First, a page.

On balance, it is probably best to like what you see when you look in the mirror, a nugget of folk wisdom perhaps understood better by viewers of Oprah and Dr. Phil than by viewers of CNBC. Wall Street periodically lapses into paroxysms of self-loathing -- as was the case last Friday upon the release of the monthly University of Michigan consumer sentiment survey data -- whenever a mysterious group called "the consumer" neither acts nor thinks as desired.
Consumers -- and perhaps you know one or two -- are notoriously fickle both in expressing their attitudes and in the conversion of these attitudes into actual behavior as reflected in their purchasing decisions. Think about the percentage of expenditures in your own life best classified as nondiscretionary: items such as food, housing and utilities. You can increase or decrease some of these, depending upon either your mood or your immediate feelings of wealth, but you are unlikely to turn the thermostat up to celebrate a good day in the market.
And how many of life's little misfortunes, such as the car needing repair or your appliances staging their own version of mass civil disobedience, tend to come at the most inopportune times? Yes, you had to go plunk down some cash and thus contributed to the retail sales component of GDP, but were these expenditures motivated in any way by feelings of confidence or optimism? In addition, your reactions to your own sentiment are likely to be asymmetric; durable discretionary purchases can be postponed more easily than accelerated, especially for big-ticket items such as automobiles or major appliances.
A Misguided Relationship
Even with all of the caveats about actual retail sales and what they represent about underlying consumer attitudes in mind, the cash register is still the most sophisticated device ever developed for measuring behavior. The Commerce Department revised its classification scheme in mid-2001; a consistent history is available only going back to January 1992. Over the life of this data series, the Michigan consumer sentiment data not only have no demonstrable leading relationship to retail sales, but the opposite relationship appears to exist. The year-over-year percentage changes in total retail sales have led changes in consumer sentiment by a variable interval ranging from two to six months.
Does Consumer Sentiment Lead Retail Sales, or Vice Versa?
If we switch the time frame of the comparisons from current to expected and replace the retail sales data with the
, we can address whether consumer expectations are or should be relevant for investors. The S&P 500 monthly data are smoothed by comparing a rolling three-month period to a rolling 12-month period in the chart below.
Consumer Expectations and Stocks
Here the question of which series leads and which lags is quite apparent, both on the upside and on the downside. The stock market, which tends to lead business conditions by six to nine months, tends to lead changes in consumer expectations by a similar span. Restated, the consumer expectation number is known well in advance by anyone with access to a newspaper or quote screen.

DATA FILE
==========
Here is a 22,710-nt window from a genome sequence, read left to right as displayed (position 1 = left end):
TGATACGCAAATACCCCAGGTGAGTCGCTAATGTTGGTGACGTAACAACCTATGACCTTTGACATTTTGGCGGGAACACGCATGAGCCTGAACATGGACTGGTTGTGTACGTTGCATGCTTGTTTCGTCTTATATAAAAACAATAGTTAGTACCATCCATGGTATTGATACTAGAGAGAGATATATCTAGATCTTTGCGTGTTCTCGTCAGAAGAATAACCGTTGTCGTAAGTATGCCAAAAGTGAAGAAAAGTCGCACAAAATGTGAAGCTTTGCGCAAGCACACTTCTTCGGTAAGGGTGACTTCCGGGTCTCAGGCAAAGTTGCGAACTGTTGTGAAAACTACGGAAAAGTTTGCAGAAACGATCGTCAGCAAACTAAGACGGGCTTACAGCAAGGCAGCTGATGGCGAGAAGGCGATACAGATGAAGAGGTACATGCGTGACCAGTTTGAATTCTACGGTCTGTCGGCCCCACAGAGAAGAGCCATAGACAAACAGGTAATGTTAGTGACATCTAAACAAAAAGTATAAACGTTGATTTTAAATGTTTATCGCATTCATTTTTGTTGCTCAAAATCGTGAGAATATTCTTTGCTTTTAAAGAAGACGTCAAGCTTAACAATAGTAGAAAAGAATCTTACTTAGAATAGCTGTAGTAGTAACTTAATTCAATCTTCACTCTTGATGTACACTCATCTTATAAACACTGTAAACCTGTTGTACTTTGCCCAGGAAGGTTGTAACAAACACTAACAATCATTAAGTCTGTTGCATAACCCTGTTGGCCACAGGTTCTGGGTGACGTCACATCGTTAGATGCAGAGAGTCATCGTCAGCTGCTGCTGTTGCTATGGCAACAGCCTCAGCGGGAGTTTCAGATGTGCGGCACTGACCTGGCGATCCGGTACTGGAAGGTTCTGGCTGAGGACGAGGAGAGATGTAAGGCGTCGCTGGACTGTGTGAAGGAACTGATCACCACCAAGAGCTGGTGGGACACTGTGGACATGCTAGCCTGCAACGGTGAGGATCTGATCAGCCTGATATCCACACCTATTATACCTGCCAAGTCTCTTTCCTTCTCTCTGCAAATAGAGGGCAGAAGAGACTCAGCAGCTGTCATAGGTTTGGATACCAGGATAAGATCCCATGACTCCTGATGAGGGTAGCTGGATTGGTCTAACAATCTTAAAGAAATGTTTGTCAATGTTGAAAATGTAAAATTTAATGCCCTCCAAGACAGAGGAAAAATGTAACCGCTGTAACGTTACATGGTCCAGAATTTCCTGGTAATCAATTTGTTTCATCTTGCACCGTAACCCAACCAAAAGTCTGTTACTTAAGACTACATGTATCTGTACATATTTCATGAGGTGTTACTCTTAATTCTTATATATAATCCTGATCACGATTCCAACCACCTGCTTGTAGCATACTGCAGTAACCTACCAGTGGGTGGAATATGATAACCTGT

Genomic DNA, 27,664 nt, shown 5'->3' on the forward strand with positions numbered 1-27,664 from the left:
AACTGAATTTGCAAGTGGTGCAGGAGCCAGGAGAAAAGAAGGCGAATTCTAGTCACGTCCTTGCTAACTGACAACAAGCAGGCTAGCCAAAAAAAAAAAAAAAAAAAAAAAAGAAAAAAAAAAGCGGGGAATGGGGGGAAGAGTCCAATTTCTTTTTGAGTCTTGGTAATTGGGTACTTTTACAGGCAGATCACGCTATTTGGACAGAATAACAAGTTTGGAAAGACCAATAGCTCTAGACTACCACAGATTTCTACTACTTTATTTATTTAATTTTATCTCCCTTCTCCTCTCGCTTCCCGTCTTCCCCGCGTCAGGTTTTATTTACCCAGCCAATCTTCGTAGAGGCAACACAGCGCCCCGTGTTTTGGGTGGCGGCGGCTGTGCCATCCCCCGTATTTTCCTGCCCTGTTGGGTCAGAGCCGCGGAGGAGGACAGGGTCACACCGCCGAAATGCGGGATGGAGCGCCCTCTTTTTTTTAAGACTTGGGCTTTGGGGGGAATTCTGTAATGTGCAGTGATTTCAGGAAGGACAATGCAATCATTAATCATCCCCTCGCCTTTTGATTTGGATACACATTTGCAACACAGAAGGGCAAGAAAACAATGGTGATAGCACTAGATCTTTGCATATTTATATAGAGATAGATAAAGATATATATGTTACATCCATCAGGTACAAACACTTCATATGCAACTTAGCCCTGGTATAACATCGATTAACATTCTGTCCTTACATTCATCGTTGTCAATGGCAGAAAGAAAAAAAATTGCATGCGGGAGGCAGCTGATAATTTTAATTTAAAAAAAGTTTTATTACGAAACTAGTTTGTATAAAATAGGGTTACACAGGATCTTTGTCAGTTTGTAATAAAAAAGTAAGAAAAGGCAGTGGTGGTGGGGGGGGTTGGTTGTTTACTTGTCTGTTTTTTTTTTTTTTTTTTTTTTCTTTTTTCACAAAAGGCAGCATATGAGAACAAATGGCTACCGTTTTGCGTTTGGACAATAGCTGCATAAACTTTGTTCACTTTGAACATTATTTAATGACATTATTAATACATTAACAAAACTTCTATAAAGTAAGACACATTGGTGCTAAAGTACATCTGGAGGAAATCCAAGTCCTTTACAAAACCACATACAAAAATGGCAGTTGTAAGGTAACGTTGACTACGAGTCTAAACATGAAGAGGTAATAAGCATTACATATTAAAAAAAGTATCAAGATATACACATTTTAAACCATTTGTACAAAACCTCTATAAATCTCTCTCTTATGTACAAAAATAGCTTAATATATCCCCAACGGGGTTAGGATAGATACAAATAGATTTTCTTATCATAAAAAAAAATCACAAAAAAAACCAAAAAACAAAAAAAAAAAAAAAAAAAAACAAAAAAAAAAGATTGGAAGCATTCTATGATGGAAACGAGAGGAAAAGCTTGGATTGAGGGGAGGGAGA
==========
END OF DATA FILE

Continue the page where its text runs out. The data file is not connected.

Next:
Consumer expectations, unsurprisingly, are a function of personal income as well. Consumer expectations appear to be a function of the year-over-year changes in the Commerce Department's personal income data deflated by the consumer price index. The psychological tendency to extrapolate recent trends is powerful, and in this instance it appears to have a slight optimistic bent as the relationship accelerates with stronger real income growth.
When the Present Is Good, the Future Looks Better
Does One Market Ultimately Lead?
If retail sales lead current consumer sentiment and stock prices lead future consumer expectations, do either retail sales or stock prices lead each other? In the limited data sample available since the Commerce Department switched its calculation basis, the relationship appears indeterminate.
Do Retail Sales Lead Stocks?
Once again, this conclusion is unsurprising. The so-called wealth effect, or percentage of stock markets gains likely to be converted into spending, is not linear. The monthly relationship since 1959, which would be linear with a slope of 4% if that mythic number bandied about during the bubble actually was demonstrable, shows a distinct diminishing return on stock gains.
Moreover, the bursting of the bubble, so apparent in the chart, was accompanied by an increase, not a decrease, in personal outlays.
A Diminishing Wealth Effect
The Sad Conclusion...
... Is we have to stop looking at individual economic data points with no demonstrable forecast content for trading direction. If consumer sentiment does not translate into retail sales, and if consumer expectations do not translate into higher stock prices, and if higher stock prices do not have a predictable wealth effect, then why should anyone pay attention to the sentiment data for trading purposes?
If this is reflective of a bad attitude, so be it.
Howard L. Simons is a special academic adviser at NQLX, a trading consultant and the author of
The Dynamic Option Selection System. Under no circumstances does the information in this column represent a recommendation to buy or sell securities. The views expressed in this article are those of Howard Simons and not necessarily those of NQLX. As a matter of policy, NQLX disclaims the private publication of materials by its employees. While Simons cannot provide investment advice or recommendations, he invites you to send your feedback to
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